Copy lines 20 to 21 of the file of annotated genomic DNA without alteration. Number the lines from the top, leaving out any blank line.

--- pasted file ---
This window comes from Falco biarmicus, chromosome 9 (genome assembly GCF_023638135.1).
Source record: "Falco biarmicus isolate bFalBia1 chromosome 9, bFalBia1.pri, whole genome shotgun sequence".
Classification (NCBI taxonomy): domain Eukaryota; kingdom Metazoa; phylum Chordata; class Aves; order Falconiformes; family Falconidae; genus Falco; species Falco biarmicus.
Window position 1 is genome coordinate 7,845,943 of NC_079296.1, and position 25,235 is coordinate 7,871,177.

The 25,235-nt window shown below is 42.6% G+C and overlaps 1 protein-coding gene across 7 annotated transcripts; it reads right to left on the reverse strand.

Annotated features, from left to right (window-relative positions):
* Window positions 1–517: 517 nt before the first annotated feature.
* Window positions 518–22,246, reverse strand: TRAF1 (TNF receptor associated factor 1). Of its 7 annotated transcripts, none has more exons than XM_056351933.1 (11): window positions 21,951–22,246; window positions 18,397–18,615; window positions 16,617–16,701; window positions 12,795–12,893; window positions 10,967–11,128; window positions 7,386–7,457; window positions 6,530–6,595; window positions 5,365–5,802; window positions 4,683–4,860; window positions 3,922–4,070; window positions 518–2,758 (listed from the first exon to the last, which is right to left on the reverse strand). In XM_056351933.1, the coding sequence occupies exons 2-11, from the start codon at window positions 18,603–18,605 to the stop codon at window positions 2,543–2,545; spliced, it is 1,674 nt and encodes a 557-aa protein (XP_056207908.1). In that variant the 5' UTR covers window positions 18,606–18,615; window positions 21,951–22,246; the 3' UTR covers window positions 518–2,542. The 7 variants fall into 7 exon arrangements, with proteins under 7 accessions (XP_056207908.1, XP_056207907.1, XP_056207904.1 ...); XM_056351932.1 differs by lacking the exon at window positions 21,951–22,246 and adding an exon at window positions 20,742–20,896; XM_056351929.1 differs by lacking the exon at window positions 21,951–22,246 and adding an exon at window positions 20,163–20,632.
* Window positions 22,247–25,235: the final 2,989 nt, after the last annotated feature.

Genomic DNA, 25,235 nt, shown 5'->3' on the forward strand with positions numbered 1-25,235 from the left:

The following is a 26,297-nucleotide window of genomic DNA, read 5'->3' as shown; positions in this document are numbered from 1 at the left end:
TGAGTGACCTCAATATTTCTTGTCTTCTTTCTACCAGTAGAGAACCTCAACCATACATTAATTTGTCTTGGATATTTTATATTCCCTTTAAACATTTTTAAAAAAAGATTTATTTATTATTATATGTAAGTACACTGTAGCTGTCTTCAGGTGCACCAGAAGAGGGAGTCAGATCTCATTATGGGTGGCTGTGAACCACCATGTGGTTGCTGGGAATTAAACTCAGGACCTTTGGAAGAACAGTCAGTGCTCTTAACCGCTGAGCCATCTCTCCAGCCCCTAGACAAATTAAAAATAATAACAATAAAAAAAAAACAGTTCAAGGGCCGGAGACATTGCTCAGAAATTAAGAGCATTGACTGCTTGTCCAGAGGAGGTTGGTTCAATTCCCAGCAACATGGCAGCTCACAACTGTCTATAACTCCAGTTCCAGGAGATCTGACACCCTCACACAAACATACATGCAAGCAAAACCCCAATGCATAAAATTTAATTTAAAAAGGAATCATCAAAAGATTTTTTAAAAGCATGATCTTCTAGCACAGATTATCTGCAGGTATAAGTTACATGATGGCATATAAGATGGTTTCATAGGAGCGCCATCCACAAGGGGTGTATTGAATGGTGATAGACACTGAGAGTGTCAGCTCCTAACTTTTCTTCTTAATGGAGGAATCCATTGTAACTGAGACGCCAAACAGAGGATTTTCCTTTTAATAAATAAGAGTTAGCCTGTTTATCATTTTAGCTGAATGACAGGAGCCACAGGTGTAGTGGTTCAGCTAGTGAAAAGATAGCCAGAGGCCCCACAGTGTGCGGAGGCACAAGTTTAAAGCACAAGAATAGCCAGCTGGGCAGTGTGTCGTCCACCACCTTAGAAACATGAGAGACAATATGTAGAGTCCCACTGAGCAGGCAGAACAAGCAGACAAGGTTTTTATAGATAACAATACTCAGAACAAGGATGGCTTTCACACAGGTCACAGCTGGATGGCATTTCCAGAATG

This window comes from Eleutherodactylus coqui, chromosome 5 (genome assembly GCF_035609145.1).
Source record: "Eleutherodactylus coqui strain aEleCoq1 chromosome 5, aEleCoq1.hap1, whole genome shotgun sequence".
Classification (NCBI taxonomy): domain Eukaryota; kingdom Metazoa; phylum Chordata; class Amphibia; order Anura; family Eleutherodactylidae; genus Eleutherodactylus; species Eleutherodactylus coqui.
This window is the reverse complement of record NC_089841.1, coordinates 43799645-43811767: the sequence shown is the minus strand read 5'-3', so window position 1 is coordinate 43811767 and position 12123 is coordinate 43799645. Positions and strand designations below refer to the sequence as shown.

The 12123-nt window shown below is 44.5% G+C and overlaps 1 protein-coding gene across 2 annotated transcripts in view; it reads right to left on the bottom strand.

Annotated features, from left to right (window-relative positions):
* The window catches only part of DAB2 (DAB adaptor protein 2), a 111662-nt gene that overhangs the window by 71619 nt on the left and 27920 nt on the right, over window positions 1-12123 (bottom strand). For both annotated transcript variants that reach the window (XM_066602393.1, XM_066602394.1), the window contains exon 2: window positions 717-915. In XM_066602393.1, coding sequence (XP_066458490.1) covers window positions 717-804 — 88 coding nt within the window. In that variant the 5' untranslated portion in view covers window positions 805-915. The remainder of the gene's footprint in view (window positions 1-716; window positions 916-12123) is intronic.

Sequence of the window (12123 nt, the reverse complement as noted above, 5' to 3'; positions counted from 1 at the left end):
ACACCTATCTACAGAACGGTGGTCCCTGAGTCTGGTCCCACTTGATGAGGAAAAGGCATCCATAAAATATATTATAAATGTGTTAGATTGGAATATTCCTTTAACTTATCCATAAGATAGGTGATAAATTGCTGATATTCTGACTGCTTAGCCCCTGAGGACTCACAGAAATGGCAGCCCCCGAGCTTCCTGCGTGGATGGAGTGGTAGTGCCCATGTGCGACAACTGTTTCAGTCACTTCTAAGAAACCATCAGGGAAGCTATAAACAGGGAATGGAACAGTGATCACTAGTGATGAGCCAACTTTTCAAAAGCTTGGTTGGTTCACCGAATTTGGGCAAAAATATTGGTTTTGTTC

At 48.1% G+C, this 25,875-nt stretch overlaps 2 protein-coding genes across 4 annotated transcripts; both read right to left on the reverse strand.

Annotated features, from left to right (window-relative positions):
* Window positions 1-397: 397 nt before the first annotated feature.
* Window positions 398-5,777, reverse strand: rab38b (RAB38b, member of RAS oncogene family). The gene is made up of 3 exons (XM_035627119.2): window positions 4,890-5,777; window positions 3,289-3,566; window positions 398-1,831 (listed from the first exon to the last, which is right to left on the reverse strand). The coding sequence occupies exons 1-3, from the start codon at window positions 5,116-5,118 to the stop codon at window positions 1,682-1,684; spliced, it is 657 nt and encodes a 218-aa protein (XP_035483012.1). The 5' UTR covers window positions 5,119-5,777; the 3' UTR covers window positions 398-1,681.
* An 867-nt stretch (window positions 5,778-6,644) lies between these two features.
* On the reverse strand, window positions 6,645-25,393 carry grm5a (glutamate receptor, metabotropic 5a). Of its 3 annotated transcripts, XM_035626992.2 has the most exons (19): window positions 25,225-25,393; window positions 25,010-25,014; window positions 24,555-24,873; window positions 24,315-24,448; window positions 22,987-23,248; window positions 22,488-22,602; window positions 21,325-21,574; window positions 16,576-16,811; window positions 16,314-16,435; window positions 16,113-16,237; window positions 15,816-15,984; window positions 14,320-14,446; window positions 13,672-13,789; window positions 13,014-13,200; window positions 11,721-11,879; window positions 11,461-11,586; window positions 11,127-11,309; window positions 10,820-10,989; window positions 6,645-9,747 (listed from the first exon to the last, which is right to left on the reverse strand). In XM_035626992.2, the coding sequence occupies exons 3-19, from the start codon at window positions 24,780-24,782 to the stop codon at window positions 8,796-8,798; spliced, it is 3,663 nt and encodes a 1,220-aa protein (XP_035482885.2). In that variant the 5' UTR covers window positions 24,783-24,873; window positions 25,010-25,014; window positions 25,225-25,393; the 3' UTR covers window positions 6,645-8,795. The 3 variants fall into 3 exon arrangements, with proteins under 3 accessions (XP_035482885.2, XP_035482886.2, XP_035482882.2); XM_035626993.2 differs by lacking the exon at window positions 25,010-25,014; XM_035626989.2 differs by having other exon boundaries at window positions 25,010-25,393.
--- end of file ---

Sequence of the window (12123 nt, the reverse complement as noted above, 5' to 3'; positions counted from 1 at the left end):
ACACCTATCTACAGAACGGTGGTCCCTGAGTCTGGTCCCACTTGATGAGGAAAAGGCATCCATAAAATATATTATAAATGTGTTAGATTGGAATATTCCTTTAACTTATCCATAAGATAGGTGATAAATTGCTGATATTCTGACTGCTTAGCCCCTGAGGACTCACAGAAATGGCAGCCCCCGAGCTTCCTGCGTGGATGGAGTGGTAGTGCCCATGTGCGACAACTGTTTCAGTCACTTCTAAGAAACCATCAGGGAAGCTATAAACAGGGAATGGAACAGTGATCACTAGTGATGAGCCAACTTTTCAAAAGCTTGGTTGGTTCACCGAATTTGGGCAAAAATATTGGTTTTGTTC